Retention in the construction industry is where I see the most accounting misrepresentations. Most construction QuickBooks users do not record the income associated with the retention until it is billed. This is incorrect accounting since the income reported for any period should equal both the Net Due Balance on the invoice plus the Retention amount.
Setting up for Retention in QuickBooks requires two simple steps:
- Create an Other Current Asset Account in QuickBooks named Retentions Receivable
- Create an Other Charge item named Retention, in the description field enter “Amount deducted for retention”, in the amount or % field enter -10% (negative 10%), in the Account field select the Retention Receivables Account you created.
Invoicing the customer and deducting retention:
We will use the following example:
Customer has agreed to a $50,000 remodeling job, with 10% retention to be held until the job is completed. If I am billing the customer 50% complete in QuickBooks I would do the following:
- Create an invoice for the customer for the $25,000 amount, if you have created an estimate you can generate the invoice from the estimate.
- On the following line on the same invoice enter the Retention Item. The customer invoice now shows a negative $2,500 on this line, with a net due from customer of $22,500.
Note: If you have some invoice items not subject to retention (such as mobilization charges): Enter all items subject to retention, enter a sub-total line, then enter your Retention item. Follow with the remaining items that will not be subject to retention.
Reviewing customer retention balance:
When nearing the end of the job you will want to review your Retention Receivables account for that client.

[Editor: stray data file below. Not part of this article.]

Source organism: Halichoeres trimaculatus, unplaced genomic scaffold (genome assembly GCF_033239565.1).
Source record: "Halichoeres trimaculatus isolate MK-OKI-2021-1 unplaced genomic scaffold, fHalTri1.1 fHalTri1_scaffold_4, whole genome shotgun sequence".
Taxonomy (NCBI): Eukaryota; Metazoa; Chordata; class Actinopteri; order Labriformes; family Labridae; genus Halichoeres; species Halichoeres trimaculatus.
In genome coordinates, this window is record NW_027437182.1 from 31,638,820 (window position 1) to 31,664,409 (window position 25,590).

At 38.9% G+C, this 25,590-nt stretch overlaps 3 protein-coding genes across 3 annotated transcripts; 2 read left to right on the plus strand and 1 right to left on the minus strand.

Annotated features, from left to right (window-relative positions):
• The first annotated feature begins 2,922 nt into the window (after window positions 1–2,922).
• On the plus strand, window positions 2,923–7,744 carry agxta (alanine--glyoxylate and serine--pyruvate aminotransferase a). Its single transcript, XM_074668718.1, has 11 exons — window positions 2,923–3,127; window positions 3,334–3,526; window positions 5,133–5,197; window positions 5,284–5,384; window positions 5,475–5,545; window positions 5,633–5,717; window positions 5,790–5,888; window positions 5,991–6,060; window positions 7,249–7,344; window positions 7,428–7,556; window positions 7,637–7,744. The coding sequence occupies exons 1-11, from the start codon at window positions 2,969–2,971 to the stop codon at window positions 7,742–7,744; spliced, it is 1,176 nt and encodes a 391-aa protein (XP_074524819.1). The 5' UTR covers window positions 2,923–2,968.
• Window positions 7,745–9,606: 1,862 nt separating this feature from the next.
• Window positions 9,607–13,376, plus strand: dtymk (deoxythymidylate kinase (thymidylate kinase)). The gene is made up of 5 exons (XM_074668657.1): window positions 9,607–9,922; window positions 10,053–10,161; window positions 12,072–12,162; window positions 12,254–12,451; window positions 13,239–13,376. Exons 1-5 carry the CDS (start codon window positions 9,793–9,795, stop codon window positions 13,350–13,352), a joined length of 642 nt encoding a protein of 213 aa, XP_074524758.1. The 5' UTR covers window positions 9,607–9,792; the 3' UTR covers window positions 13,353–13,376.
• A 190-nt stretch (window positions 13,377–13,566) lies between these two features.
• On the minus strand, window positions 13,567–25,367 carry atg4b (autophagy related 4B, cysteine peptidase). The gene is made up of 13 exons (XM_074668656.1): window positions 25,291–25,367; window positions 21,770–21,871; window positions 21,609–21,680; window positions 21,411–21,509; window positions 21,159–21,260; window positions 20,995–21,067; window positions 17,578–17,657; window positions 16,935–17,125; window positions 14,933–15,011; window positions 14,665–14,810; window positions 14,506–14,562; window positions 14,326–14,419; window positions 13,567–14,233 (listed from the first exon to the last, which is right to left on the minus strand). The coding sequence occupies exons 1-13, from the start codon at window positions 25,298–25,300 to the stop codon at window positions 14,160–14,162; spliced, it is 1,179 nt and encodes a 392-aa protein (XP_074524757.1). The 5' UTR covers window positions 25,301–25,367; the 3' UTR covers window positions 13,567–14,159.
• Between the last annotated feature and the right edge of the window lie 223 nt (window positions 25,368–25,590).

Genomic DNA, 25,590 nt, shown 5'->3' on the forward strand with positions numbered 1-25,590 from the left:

From Customer & Receivable reports choose the Customer Balance Summary report in QuickBooks. Modify the report to include the date range you wish, the customer name(s), and filter for the Retentions Receivable Account.
Save this report without selecting a particular job for future use.
Invoicing for final retention
After reviewing the retention balances in the Retentions Receivable Report that you memorized, create an invoice to the client.
Select the Retention item, remove the -10% (negative) item price and place a positive amount equal to the retention withheld from prior invoices in the amount column.
Your company now has a reduction in your retentions receivable account and an increase in the aging Accounts Receivable. Additionally, you now have an invoice to send to the customer (I modify the invoice form to read “Retention Receivable” and an invoice to receive payment from your customer.
Most importantly, your company has the correct amount of revenue in the correct accounting period and we haven’t lost track of the amounts withheld from prior invoices.
QuickBooks help index, under the “Contractor Help” has several topics that would be useful for any contracting company to review.